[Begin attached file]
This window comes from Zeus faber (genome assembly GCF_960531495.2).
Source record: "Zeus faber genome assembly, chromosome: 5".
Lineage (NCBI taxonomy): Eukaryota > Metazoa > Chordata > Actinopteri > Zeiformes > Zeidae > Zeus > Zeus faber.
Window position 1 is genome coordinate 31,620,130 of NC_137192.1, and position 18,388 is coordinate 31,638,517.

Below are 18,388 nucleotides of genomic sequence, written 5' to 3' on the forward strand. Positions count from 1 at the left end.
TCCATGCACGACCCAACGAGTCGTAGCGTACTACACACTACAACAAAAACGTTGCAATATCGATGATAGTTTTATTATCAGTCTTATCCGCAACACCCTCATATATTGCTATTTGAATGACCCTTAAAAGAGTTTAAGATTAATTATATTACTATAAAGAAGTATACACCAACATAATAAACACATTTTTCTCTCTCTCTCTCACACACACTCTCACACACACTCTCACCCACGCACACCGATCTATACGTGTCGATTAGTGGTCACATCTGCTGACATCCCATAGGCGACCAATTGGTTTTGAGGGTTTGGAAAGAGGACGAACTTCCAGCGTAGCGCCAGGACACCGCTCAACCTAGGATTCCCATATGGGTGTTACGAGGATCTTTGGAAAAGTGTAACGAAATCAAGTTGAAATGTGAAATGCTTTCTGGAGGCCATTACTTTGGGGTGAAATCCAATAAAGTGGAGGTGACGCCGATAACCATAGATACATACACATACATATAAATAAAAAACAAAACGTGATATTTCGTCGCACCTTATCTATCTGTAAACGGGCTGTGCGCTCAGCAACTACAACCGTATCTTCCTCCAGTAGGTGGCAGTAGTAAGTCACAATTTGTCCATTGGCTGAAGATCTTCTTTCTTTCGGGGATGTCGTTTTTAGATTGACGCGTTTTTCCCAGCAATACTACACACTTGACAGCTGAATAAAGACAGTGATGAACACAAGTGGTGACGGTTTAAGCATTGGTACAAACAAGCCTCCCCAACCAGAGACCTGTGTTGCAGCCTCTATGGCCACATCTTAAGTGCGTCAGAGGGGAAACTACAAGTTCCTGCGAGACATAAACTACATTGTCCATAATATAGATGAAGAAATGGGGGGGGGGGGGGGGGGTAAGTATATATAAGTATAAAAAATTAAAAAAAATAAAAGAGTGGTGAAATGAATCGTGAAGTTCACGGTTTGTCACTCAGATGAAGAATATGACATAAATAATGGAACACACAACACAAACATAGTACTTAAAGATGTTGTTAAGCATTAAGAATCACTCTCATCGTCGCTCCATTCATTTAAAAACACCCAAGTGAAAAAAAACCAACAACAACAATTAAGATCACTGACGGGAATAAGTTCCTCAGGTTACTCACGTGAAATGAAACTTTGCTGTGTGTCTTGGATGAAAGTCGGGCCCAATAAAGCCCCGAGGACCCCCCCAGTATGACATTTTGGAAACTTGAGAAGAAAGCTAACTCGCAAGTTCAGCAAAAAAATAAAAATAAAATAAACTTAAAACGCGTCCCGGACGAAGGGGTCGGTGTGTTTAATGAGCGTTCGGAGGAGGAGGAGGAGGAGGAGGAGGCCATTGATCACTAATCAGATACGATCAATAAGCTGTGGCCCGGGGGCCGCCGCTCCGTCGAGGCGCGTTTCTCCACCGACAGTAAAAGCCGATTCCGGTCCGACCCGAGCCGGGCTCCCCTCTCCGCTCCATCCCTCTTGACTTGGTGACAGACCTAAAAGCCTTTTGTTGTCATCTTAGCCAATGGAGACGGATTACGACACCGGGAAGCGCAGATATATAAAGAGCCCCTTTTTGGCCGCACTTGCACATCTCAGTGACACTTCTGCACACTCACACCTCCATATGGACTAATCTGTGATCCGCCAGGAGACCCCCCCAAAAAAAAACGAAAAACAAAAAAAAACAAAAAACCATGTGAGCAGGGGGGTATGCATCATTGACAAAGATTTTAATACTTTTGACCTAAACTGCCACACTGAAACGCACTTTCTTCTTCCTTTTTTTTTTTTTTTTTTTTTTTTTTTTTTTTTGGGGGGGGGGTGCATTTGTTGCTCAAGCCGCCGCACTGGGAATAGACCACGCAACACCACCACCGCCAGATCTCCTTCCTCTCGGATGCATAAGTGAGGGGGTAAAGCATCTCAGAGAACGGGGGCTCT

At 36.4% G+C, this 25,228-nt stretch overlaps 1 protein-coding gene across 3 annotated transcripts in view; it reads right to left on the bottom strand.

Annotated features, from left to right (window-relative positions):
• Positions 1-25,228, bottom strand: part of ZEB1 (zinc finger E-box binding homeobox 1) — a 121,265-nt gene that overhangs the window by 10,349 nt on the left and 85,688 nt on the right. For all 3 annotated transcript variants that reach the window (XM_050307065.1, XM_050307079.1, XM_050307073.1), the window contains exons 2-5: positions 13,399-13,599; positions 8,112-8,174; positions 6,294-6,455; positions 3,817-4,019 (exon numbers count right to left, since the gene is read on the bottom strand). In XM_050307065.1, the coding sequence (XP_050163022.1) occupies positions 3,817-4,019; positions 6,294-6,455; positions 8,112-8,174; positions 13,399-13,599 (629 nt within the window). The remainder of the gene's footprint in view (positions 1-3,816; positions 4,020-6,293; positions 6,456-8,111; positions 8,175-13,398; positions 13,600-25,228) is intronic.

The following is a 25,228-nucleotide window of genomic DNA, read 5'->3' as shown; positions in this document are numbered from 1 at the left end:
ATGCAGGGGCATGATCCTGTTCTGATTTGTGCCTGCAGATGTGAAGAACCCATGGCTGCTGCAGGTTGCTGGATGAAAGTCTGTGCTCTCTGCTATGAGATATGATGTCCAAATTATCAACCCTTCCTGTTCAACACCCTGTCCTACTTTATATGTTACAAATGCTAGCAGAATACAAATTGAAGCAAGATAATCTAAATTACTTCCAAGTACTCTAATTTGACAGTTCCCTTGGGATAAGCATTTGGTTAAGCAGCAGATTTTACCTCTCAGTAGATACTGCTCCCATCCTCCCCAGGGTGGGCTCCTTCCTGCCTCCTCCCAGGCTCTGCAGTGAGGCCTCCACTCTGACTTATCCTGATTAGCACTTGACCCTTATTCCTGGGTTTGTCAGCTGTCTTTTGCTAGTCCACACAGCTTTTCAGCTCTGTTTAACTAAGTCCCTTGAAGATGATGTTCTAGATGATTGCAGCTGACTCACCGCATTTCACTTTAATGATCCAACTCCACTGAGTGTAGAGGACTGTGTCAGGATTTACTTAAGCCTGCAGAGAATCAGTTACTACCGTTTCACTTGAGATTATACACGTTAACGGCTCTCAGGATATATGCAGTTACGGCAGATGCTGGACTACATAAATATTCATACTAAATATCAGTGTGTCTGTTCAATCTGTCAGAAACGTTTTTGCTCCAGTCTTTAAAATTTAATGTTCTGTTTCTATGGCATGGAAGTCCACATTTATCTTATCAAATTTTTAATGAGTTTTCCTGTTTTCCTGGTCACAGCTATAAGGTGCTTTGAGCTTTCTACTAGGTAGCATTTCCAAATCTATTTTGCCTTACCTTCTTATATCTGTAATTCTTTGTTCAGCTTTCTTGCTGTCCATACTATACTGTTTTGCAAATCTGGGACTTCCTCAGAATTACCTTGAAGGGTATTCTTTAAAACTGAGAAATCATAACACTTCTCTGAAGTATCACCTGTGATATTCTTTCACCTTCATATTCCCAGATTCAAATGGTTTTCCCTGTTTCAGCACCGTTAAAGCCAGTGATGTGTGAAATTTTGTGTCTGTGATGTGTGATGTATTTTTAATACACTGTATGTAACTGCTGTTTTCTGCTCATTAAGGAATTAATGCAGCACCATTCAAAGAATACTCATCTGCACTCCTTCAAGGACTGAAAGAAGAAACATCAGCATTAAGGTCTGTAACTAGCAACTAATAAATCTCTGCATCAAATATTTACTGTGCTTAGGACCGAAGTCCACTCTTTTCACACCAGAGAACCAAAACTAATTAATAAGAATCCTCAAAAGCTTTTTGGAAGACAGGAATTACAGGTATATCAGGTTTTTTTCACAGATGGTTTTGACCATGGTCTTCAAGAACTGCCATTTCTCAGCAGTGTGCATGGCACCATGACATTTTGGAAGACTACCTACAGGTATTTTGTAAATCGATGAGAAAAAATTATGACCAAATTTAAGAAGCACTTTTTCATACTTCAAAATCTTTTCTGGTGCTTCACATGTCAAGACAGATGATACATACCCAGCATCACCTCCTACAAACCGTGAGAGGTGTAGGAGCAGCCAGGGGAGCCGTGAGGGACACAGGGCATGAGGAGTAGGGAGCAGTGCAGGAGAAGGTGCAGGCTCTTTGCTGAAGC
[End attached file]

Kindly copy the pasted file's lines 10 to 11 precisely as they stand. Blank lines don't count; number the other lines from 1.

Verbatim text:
The following is a 25,228-nucleotide window of genomic DNA, read 5'->3' as shown; positions in this document are numbered from 1 at the left end:
ATGCAGGGGCATGATCCTGTTCTGATTTGTGCCTGCAGATGTGAAGAACCCATGGCTGCTGCAGGTTGCTGGATGAAAGTCTGTGCTCTCTGCTATGAGATATGATGTCCAAATTATCAACCCTTCCTGTTCAACACCCTGTCCTACTTTATATGTTACAAATGCTAGCAGAATACAAATTGAAGCAAGATAATCTAAATTACTTCCAAGTACTCTAATTTGACAGTTCCCTTGGGATAAGCATTTGGTTAAGCAGCAGATTTTACCTCTCAGTAGATACTGCTCCCATCCTCCCCAGGGTGGGCTCCTTCCTGCCTCCTCCCAGGCTCTGCAGTGAGGCCTCCACTCTGACTTATCCTGATTAGCACTTGACCCTTATTCCTGGGTTTGTCAGCTGTCTTTTGCTAGTCCACACAGCTTTTCAGCTCTGTTTAACTAAGTCCCTTGAAGATGATGTTCTAGATGATTGCAGCTGACTCACCGCATTTCACTTTAATGATCCAACTCCACTGAGTGTAGAGGACTGTGTCAGGATTTACTTAAGCCTGCAGAGAATCAGTTACTACCGTTTCACTTGAGATTATACACGTTAACGGCTCTCAGGATATATGCAGTTACGGCAGATGCTGGACTACATAAATATTCATACTAAATATCAGTGTGTCTGTTCAATCTGTCAGAAACGTTTTTGCTCCAGTCTTTAAAATTTAATGTTCTGTTTCTATGGCATGGAAGTCCACATTTATCTTATCAAATTTTTAATGAGTTTTCCTGTTTTCCTGGTCACAGCTATAAGGTGCTTTGAGCTTTCTACTAGGTAGCATTTCCAAATCTATTTTGCCTTACCTTCTTATATCTGTAATTCTTTGTTCAGCTTTCTTGCTGTCCATACTATACTGTTTTGCAAATCTGGGACTTCCTCAGAATTACCTTGAAGGGTATTCTTTAAAACTGAGAAATCATAACACTTCTCTGAAGTATCACCTGTGATATTCTTTCACCTTCATATTCCCAGATTCAAATGGTTTTCCCTGTTTCAGCACCGTTAAAGCCAGTGATGTGTGAAATTTTGTGTCTGTGATGTGTGATGTATTTTTAATACACTGTATGTAACTGCTGTTTTCTGCTCATTAAGGAATTAATGCAGCACCATTCAAAGAATACTCATCTGCACTCCTTCAAGGACTGAAAGAAGAAACATCAGCATTAAGGTCTGTAACTAGCAACTAATAAATCTCTGCATCAAATATTTACTGTGCTTAGGACCGAAGTCCACTCTTTTCACACCAGAGAACCAAAACTAATTAATAAGAATCCTCAAAAGCTTTTTGGAAGACAGGAATTACAGGTATATCAGGTTTTTTTCACAGATGGTTTTGACCATGGTCTTCAAGAACTGCCATTTCTCAGCAGTGTGCATGGCACCATGACATTTTGGAAGACTACCTACAGGTATTTTGTAAATCGATGAGAAAAAATTATGACCAAATTTAAGAAGCACTTTTTCATACTTCAAAATCTTTTCTGGTGCTTCACATGTCAAGACAGATGATACATACCCAGCATCACCTCCTACAAACCGTGAGAGGTGTAGGAGCAGCCAGGGGAGCCGTGAGGGACACAGGGCATGAGGAGTAGGGAGCAGTGCAGGAGAAGGTGCAGGCTCTTTGCTGAAGC